Declassified FBI memo ‘confirms’ direct connection between Saudi government and 9/11

Thomas Kean, the former New Jersey governor who chaired the 9/11 Commission, acknowledged that Bayoumi “was definitely involved” with the Saudi government.

By Jonas E. Alexis,

A diagram showing a plane descending, beside a mathematical formula.
Among Bayoumi’s belongings, British investigators discovered a drawing of a plane descending toward a target — and an equation that an FBI source said was used to calculate “the height of an aircraft necessary to see a target.” 

The diagram was seized by British police in late 2001, but its existence wasn’t noted until 2007 — three years after the 9/11 commission issued its final report. It’s hard to imagine an innocuous explanation for anyone possessing such a diagram shortly before the 9/11 attacks. “Sure looks suspicious — and sinister,” said Philip Shenon, author of “The Commission,” a history of the 9/11 report, which recounted dissent from some of the commission’s staff regarding the extent of Saudi involvement. “Fair to wonder whether it suggests he knew in detail about the 9/11 plot.”Mark Rossini, a former FBI agent who worked as a liaison to the CIA’s bin Laden unit, didn’t believe the Bayoumi had advance knowledge of the 9/11 attacks, which, he said, was limited to a small circle within Al Qaeda. But after reviewing the diagram, he changed his mind. “There’s no question that guy was a Saudi agent,” Rossini told Insider. “He lied. It’s unequivocal.”Zelikow, for his part, remains skeptical.

He suggested that the drawing and calculations might be related to Bayoumi’s work with the Saudi Civil Aviation Authority. “It is possible that someone working in civil aviation might have worked on such equations, for various reasons,” he said.Bayoumi, who has returned to Saudi Arabia, has given multiple interviews to law enforcement over the years, but the deposition he gave in the civil lawsuit brought by the families of 9/11 victims remains under seal.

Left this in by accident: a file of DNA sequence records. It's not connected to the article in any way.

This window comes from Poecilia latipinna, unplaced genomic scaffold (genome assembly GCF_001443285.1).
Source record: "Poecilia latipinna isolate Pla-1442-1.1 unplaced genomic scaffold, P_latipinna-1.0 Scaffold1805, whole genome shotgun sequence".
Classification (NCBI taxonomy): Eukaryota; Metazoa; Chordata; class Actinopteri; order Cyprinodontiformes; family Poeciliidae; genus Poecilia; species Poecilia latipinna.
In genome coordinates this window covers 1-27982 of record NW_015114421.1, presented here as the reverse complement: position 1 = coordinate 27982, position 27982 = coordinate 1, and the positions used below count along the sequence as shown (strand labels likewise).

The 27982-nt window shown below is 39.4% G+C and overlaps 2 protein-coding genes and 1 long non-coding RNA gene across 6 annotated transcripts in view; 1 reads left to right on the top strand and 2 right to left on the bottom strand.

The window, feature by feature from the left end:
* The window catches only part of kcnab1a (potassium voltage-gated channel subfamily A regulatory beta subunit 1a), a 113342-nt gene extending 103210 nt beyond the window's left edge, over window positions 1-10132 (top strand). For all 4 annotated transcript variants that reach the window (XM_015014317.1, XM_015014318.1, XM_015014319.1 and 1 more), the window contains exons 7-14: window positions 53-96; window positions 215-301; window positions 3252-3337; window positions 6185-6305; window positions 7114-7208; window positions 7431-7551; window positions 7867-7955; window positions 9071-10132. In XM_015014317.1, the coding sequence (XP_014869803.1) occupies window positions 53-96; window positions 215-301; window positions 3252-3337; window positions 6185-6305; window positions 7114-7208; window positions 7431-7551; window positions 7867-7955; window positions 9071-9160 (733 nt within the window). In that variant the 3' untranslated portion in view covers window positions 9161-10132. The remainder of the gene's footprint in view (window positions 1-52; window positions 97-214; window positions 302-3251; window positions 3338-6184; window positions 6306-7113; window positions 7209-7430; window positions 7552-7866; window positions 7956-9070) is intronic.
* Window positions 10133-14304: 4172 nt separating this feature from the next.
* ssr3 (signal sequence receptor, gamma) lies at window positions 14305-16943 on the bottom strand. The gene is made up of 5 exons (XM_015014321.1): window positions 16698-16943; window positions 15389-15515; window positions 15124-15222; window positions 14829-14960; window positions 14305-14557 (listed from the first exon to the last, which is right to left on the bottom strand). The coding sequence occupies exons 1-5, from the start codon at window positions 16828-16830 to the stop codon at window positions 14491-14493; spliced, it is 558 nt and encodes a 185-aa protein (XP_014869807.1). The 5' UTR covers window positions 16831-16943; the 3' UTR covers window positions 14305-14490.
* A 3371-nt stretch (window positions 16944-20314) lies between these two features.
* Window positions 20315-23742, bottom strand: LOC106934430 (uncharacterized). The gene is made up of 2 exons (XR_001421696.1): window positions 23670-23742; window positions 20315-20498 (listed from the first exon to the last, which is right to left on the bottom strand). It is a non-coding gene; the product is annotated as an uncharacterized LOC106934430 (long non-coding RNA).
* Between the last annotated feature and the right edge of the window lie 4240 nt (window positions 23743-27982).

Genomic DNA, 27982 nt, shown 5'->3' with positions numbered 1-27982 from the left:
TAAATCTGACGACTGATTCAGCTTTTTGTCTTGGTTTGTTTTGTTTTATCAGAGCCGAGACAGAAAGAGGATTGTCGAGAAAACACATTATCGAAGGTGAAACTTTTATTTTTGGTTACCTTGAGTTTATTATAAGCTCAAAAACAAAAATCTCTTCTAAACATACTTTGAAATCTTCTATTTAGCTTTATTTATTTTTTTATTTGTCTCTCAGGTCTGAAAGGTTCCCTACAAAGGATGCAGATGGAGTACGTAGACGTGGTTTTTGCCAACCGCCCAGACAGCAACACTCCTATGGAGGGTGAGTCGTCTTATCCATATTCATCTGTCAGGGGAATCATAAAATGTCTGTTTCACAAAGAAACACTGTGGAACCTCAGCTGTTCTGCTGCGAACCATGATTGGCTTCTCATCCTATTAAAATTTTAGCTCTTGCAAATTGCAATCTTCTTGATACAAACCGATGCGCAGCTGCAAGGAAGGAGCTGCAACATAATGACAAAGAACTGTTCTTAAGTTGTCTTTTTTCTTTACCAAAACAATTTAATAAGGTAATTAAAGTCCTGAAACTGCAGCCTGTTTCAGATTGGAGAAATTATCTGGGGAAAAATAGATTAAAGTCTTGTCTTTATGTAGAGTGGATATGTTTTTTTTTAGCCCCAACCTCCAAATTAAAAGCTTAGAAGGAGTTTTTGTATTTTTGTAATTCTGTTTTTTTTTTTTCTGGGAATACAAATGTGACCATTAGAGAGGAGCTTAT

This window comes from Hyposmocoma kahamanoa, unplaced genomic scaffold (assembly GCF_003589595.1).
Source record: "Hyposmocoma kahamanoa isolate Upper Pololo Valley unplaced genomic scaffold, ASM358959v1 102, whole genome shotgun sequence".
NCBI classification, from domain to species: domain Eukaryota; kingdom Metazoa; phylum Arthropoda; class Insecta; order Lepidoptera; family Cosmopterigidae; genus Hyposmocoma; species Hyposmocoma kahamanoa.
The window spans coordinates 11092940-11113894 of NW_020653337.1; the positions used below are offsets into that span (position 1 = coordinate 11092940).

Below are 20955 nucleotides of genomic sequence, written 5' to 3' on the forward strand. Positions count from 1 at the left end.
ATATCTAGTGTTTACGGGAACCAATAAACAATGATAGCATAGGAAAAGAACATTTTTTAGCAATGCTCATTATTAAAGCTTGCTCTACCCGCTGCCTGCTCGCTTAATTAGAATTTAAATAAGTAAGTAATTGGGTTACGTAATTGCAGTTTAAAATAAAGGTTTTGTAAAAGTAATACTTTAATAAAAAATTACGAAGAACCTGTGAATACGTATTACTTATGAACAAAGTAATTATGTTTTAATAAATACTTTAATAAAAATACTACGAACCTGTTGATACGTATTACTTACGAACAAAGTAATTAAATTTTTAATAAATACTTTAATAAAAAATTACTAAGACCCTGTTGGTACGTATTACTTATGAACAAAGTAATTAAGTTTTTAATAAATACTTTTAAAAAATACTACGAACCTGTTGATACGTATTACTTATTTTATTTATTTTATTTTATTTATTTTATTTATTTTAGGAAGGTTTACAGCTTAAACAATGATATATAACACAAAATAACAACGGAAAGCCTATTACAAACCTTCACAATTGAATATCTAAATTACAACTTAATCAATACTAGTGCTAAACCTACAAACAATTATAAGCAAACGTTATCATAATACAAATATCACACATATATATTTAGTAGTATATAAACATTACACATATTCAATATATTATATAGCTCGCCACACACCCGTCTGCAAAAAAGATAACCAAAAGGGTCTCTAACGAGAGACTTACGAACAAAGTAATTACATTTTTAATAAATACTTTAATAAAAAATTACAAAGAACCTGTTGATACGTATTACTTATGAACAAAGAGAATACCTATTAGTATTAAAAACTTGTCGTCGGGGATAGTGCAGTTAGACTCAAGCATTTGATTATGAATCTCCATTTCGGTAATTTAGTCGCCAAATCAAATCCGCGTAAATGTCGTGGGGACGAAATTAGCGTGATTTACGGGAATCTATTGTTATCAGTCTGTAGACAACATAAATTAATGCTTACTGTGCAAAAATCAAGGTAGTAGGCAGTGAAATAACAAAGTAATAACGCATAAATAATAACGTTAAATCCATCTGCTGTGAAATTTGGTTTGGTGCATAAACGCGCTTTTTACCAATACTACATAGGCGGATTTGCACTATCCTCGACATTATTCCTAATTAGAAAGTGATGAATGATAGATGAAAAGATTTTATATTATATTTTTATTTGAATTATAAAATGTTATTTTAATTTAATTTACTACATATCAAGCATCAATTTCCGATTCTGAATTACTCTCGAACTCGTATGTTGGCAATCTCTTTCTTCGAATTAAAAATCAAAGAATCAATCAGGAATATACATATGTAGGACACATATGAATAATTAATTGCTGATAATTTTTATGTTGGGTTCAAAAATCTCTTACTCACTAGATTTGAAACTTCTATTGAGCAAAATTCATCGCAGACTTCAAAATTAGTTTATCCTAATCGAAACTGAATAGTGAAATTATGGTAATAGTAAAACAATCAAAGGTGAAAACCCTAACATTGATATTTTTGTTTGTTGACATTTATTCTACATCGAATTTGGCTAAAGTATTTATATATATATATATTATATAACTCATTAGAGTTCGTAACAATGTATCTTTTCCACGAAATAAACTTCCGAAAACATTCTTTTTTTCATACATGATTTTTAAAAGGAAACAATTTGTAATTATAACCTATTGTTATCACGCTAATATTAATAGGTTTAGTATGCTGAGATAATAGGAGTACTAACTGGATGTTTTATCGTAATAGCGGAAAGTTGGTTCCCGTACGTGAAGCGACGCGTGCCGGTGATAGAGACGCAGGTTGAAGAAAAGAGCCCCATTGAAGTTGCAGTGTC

It’s unclear whether he has been asked about the diagram but, it’s hard to see how the core question of Saudi involvement in 9/11 can be resolved without a full and credible account of his actions.The evidence declassified by the British government also includes videos showing Bayoumi filming himself and his circle during his time in San Diego. One shows him embracing Anwar al-Awlaki, a local imam at the time who had ties to Al Qaeda. Like Bayoumi, Awlaki was close to the hijackers. In 2011, he was killed by a US drone strike in Yemen. A second video shows Khalid al-Mihdhar, one of the two San Diego hijackers, in the kitchen of the apartment that Bayoumi helped him rent.

Still frame from a video showing Khalid al-Mihdhar at a party.
This video still shows Khalid al-Mihdhar, one of the 9/11 hijackers, in the kitchen of an apartment rented for him by Bayoumi. 

The release of these new documents comes at an inconvenient time for the Biden administration. The US wants cheap oil, continued rights for military bases, and a revived nuclear deal with Iran. Saudi Arabia wants to end all discussion of the state-sponsored murder of Jamal Khashoggi and a free hand to pursue its brutal proxy war in Yemen. The last thing either country wants is a renewed debate over the Saudi role in 9/11. “The sad truth is that because of geopolitical issues, especially petroleum, we’ll never go after the Saudis or hold them accountable,” said Rossini, the former FBI agent.For decades, the US has allowed its codependent relationship with the Saudi royal family to circumscribe what was supposed to be an exhaustive 9/11 investigation. The more the loose ends become public, the harder it will be to avoid taking a closer, more complete look at who supported the hijackers, and why. 

The reason we have new information about Bayoumi’s ties to the Saudis, it’s worth noting, is because Biden decided to declassify more documents related to 9/11 — a much-needed step toward greater transparency.“All of a sudden, all of this information is available,” said Karen Greenberg, who directs the Center on National Security at Fordham Law School. “Maybe we’re finally coming to a sense as a country that we can look these facts in the face and tell the story of what happened.”

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